Francis Fukuyama's cult status as one of the foremost political thinkers in America today precedes him by a long shot. So when one sits down to read a piece by him that's been gathering plenty of eyeballs on the net, one naturally is a tad guarded himself. In a scathing critique of the conventional wisdom on Islamic terrorism, Fukuyama tears apart received notions of "jihadist terrorism as something produced in dysfunctional parts of the world, such as Afghanistan, Pakistan or the Middle East, and exported to Western countries." Speaking of the London and Madrid bombers, he elucidates on how none of them fit the conventional terrorist mould:
In addition to Bouyeri and the London bombers, the March 11 Madrid bombers and ringleaders of the September 11 attacks such as Mohamed Atta were radicalized in Europe. In the Netherlands, where upwards of 6% of the population is Muslim, there is plenty of radicalism despite the fact that Holland is both modern and democratic.
He delves on the problems in integrating Muslim youth in western cultures and the dicey menace of a nationless pan-Islamic identity:
In a traditional Muslim country, your religious identity is not a matter of choice; you receive it, along with your social status, customs and habits, even your future marriage partner, from your social environment. In such a society there is no confusion as to who you are, since your identity is given to you and sanctioned by all of the society's institutions, from the family to the mosque to the state.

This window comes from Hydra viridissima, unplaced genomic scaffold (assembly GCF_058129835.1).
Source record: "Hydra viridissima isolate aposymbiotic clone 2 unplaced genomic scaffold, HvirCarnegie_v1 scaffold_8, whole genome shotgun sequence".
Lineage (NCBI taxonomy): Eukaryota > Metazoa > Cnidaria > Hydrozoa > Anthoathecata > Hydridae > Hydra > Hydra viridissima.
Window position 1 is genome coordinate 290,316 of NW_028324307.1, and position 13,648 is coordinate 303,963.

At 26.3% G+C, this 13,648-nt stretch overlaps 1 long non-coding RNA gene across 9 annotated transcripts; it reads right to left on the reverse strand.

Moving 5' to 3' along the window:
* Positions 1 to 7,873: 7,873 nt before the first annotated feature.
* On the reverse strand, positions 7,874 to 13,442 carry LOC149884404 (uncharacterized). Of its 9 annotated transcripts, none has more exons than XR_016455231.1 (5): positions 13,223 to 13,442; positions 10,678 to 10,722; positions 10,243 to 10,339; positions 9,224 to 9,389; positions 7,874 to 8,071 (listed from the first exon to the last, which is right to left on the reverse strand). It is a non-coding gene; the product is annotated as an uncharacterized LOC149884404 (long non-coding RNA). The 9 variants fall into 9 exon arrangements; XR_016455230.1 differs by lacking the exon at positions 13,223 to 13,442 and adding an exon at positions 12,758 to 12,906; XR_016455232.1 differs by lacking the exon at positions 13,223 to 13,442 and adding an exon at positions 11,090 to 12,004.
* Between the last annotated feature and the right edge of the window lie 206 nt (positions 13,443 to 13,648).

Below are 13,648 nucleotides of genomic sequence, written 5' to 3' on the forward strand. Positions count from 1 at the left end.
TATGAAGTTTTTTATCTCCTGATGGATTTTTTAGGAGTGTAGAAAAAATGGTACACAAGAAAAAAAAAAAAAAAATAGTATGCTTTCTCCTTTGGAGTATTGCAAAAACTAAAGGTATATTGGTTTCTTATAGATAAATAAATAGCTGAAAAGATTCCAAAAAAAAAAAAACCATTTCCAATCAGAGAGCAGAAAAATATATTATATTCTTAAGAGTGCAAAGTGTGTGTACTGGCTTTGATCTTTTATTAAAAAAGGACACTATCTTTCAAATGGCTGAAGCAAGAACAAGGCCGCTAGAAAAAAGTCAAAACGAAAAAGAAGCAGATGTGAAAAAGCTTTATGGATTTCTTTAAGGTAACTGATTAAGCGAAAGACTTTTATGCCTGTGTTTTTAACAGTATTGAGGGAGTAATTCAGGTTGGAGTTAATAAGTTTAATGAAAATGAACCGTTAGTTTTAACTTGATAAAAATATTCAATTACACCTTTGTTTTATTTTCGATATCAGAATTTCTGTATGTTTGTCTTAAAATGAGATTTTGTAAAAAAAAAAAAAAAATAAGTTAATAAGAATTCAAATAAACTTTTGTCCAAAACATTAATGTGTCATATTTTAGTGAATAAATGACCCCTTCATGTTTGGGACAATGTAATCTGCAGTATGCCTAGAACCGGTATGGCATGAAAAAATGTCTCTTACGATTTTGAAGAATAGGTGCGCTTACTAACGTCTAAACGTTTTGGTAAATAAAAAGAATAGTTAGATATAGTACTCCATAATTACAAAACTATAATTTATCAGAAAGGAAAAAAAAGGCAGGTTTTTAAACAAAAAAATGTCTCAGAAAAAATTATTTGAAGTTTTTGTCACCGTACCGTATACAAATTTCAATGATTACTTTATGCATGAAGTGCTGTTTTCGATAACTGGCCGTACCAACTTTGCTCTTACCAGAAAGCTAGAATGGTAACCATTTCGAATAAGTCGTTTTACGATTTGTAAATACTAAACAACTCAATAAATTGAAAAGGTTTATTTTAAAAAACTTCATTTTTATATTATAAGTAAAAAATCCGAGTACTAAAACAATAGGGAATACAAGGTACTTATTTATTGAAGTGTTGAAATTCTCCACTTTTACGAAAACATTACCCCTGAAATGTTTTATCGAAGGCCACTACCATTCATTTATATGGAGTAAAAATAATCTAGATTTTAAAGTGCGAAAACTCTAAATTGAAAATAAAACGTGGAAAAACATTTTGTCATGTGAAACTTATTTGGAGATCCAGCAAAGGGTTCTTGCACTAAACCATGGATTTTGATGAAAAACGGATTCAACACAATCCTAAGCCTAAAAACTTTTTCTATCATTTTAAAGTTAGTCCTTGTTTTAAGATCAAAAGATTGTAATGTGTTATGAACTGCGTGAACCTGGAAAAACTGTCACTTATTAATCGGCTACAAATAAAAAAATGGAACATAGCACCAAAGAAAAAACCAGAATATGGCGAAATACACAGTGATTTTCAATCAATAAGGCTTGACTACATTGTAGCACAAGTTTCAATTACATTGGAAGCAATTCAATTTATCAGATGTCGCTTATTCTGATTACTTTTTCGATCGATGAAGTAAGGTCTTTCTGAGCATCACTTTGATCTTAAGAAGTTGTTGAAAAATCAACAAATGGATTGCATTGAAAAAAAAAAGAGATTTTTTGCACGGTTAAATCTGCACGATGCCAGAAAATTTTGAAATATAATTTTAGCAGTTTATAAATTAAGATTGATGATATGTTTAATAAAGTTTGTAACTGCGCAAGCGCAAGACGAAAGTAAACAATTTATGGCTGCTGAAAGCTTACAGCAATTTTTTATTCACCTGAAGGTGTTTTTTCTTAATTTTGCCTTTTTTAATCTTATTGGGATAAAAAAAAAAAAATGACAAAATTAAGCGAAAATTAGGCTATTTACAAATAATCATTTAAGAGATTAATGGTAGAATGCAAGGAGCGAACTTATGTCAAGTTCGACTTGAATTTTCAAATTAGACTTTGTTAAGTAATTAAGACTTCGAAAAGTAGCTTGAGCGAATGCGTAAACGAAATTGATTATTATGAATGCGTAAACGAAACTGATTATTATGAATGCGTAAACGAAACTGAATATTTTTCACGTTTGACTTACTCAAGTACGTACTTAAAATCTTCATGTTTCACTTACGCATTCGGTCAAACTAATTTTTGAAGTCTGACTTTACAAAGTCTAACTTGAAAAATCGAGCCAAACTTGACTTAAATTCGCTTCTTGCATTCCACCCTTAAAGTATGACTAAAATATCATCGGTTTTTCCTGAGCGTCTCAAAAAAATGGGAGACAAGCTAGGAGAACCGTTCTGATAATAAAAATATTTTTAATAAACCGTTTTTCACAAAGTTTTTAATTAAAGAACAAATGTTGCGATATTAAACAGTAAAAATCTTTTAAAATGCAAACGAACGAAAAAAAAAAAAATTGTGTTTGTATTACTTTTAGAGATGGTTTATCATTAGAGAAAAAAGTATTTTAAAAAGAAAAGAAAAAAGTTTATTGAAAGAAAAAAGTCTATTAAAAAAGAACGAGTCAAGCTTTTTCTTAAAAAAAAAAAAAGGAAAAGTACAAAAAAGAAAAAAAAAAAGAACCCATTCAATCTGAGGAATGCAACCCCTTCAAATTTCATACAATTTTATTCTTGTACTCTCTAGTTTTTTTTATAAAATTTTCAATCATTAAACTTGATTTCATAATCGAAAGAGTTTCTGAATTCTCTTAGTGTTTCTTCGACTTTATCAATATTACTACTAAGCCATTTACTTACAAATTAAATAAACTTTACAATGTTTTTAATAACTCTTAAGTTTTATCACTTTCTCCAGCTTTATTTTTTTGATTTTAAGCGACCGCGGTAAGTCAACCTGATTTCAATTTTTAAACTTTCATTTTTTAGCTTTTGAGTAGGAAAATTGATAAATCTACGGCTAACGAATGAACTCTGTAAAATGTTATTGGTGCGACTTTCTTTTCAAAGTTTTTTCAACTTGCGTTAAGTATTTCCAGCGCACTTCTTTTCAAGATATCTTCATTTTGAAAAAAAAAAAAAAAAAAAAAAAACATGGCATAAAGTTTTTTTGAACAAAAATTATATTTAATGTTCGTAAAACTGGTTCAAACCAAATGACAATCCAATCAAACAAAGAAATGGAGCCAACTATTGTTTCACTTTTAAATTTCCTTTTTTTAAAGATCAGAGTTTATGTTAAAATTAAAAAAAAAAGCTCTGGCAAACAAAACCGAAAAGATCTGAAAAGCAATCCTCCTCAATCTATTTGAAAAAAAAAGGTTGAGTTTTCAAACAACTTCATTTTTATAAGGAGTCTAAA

The same is not true for a Muslim who lives as an immigrant in a suburb of Amsterdam or Paris. All of a sudden, your identity is up for grabs; you have seemingly infinite choices in deciding how far you want to try to integrate into the surrounding, non-Muslim society.
Contemporary Europeans downplay national identity in favor of an open, tolerant, "post-national" Europeanness. But the Dutch, Germans, French and others all retain a strong sense of their national identity, and, to differing degrees, it is one that is not accessible to people coming from Turkey, Morocco or Pakistan. Integration is further inhibited by the fact that rigid European labor laws have made low-skill jobs hard to find for recent immigrants or their children. A significant proportion of immigrants are on welfare, meaning that they do not have the dignity of contributing through their labor to the surrounding society. They and their children understand themselves as outsiders.
It is in this context that someone like Osama bin Laden appears, offering young converts a universalistic, pure version of Islam that has been stripped of its local saints, customs and traditions. Radical Islamism tells them exactly who they are--respected members of a global Muslim umma to which they can belong despite their lives in lands of unbelief. Religion is no longer supported, as in a true Muslim society, through conformity to a host of external social customs and observances; rather it is more a question of inward belief.
Fukuyama's observations on the murder of Dutch filmmaker Theo van Gogh acquire an ominous edge as Europe grapples with its first female suicide bomber, a white Belgian convert to Islam. Guardian reports on the personal story of Muriel Degauque. She died on a roadside in Baquba, north of Baghdad, when she blew herself up in an attack on an Iraqi police patrol on November 9. Five policemen were killed outright and a sixth officer and four civilians were seriously injured. Here.